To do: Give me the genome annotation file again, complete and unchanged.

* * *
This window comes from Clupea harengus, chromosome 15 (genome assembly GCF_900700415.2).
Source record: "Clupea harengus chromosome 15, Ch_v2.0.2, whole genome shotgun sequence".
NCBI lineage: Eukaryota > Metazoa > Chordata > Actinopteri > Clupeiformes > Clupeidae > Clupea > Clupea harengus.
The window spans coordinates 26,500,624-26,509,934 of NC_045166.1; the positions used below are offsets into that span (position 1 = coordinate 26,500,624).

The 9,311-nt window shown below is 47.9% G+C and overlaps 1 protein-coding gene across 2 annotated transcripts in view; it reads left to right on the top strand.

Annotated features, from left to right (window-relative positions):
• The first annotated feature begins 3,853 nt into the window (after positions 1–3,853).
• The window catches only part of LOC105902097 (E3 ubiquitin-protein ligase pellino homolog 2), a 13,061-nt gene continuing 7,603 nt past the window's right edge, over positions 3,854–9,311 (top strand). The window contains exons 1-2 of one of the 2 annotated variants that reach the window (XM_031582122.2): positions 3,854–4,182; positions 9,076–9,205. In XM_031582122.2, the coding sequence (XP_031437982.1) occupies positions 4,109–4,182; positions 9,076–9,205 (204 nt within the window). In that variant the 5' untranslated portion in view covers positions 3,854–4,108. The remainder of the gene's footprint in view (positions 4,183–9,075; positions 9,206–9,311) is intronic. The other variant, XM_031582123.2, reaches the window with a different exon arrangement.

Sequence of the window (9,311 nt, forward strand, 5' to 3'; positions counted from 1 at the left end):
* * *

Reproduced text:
This window comes from Clupea harengus, chromosome 15 (genome assembly GCF_900700415.2).
Source record: "Clupea harengus chromosome 15, Ch_v2.0.2, whole genome shotgun sequence".
NCBI lineage: Eukaryota > Metazoa > Chordata > Actinopteri > Clupeiformes > Clupeidae > Clupea > Clupea harengus.
The window spans coordinates 26,500,624-26,509,934 of NC_045166.1; the positions used below are offsets into that span (position 1 = coordinate 26,500,624).

The 9,311-nt window shown below is 47.9% G+C and overlaps 1 protein-coding gene across 2 annotated transcripts in view; it reads left to right on the top strand.

Annotated features, from left to right (window-relative positions):
• The first annotated feature begins 3,853 nt into the window (after positions 1–3,853).
• The window catches only part of LOC105902097 (E3 ubiquitin-protein ligase pellino homolog 2), a 13,061-nt gene continuing 7,603 nt past the window's right edge, over positions 3,854–9,311 (top strand). The window contains exons 1-2 of one of the 2 annotated variants that reach the window (XM_031582122.2): positions 3,854–4,182; positions 9,076–9,205. In XM_031582122.2, the coding sequence (XP_031437982.1) occupies positions 4,109–4,182; positions 9,076–9,205 (204 nt within the window). In that variant the 5' untranslated portion in view covers positions 3,854–4,108. The remainder of the gene's footprint in view (positions 4,183–9,075; positions 9,206–9,311) is intronic. The other variant, XM_031582123.2, reaches the window with a different exon arrangement.

Sequence of the window (9,311 nt, forward strand, 5' to 3'; positions counted from 1 at the left end):